Sexual differentiation of genitalia takes place within the first two months of a pregnancy. The sexual differentiation in the brain begins to only take place in the second trimester. Testosterone determines whether the brain develops as a male or female. These differences determine sexual orientation and gender identity.  Hypothalamic differences show the variation. For example, the preoptic area which regulates mating behaviour is 2.2 times larger in a male with twice as many cells. This depends on the number of androgens. These differences become apparent at the age of 4. After the age of 4, the number of cells in this nucleus decrease for females. These differences impact several functionalities and the sexual preferences of the individual.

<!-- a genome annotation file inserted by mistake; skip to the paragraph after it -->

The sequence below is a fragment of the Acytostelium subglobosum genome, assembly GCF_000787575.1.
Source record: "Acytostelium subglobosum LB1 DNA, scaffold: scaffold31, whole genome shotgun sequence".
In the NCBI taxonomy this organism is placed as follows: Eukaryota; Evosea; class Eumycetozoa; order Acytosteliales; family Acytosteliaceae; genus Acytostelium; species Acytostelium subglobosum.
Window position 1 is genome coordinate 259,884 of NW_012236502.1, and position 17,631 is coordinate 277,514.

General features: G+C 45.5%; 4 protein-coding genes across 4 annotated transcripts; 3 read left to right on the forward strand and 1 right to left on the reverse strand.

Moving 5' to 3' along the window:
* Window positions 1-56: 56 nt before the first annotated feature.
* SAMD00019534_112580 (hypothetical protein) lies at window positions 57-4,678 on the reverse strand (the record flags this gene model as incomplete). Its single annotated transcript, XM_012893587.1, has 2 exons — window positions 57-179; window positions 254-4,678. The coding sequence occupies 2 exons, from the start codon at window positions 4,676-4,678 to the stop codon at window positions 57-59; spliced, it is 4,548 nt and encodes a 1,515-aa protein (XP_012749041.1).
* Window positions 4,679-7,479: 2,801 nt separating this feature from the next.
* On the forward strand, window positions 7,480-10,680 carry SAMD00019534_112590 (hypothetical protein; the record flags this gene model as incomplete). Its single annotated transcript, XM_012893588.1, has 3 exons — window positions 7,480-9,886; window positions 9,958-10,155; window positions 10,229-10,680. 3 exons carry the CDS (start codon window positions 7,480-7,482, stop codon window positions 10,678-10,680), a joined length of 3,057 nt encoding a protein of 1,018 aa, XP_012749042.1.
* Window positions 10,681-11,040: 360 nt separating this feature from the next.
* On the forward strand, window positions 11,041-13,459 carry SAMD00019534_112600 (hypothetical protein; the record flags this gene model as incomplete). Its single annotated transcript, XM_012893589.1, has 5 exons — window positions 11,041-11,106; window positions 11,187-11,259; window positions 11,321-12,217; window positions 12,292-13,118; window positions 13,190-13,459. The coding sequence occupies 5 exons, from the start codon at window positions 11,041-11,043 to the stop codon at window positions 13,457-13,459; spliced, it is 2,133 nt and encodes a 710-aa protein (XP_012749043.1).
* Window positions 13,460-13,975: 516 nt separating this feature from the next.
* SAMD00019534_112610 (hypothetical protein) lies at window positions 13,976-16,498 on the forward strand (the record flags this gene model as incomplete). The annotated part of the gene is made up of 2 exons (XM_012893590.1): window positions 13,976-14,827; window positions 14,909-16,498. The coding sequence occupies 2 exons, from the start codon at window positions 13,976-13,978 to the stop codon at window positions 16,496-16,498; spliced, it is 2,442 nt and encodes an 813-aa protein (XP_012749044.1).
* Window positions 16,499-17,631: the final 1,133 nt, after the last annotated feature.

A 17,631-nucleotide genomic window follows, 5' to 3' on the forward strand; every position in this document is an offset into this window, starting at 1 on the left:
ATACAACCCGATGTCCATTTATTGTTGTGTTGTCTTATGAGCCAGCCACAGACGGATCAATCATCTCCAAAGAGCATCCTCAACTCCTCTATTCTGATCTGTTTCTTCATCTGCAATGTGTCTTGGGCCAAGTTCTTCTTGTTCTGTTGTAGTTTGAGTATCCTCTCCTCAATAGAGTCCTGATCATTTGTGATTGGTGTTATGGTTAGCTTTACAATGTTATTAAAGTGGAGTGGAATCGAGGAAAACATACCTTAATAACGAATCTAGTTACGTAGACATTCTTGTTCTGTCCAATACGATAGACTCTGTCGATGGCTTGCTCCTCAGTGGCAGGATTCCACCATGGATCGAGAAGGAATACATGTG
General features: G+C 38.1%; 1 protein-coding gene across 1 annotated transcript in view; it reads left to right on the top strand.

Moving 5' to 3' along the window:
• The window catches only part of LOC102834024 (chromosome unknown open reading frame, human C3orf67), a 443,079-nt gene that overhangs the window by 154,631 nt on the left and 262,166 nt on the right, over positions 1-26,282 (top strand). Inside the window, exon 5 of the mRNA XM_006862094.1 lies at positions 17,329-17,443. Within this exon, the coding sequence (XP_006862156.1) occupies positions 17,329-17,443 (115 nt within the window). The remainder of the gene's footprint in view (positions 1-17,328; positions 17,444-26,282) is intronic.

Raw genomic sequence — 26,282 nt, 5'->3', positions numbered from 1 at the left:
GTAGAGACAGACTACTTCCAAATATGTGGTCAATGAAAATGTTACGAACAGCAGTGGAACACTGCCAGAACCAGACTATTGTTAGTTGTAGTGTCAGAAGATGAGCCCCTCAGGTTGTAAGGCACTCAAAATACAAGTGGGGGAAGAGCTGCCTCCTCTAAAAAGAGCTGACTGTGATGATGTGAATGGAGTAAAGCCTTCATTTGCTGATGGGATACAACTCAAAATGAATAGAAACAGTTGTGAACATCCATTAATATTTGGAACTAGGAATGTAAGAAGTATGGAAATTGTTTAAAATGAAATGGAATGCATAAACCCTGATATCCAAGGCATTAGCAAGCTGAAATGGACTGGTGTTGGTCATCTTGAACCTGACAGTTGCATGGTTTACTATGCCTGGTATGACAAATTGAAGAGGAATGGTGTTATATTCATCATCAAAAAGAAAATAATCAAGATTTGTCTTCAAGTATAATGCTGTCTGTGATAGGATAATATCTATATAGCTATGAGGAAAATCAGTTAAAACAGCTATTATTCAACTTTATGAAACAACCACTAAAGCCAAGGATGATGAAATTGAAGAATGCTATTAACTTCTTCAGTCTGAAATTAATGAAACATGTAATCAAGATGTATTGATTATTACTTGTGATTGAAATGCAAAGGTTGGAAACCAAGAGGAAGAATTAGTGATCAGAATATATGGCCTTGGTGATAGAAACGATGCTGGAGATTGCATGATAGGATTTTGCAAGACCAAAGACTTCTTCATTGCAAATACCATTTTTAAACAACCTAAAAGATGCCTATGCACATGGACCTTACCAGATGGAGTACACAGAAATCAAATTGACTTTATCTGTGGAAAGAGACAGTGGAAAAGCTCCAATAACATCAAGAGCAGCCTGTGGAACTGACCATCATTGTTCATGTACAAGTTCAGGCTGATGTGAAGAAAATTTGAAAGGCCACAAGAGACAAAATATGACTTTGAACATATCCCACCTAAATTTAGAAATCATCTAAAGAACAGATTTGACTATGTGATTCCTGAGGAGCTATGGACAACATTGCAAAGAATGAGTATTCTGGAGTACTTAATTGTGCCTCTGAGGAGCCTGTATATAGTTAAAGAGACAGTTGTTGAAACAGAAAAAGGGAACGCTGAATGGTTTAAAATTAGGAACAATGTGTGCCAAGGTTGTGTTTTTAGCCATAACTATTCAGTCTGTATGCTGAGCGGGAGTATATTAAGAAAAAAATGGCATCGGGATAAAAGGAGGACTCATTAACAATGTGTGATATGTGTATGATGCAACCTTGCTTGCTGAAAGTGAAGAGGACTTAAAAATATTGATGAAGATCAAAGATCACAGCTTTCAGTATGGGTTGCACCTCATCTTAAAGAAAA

It is averred that the differences in the brain are negligible as there are no significant differences based on sex alone. This distinction between the male and female brain seems to suggest that all males think and operate on one level and all females think and operate on another. There are variations and differences in thinking, aptitudes and personalities, which need to be considered. The biological distinction between a male and female can actually be harmful as it suggests that one gender may not have the aptitude for something that the other has, when that is simply not the case.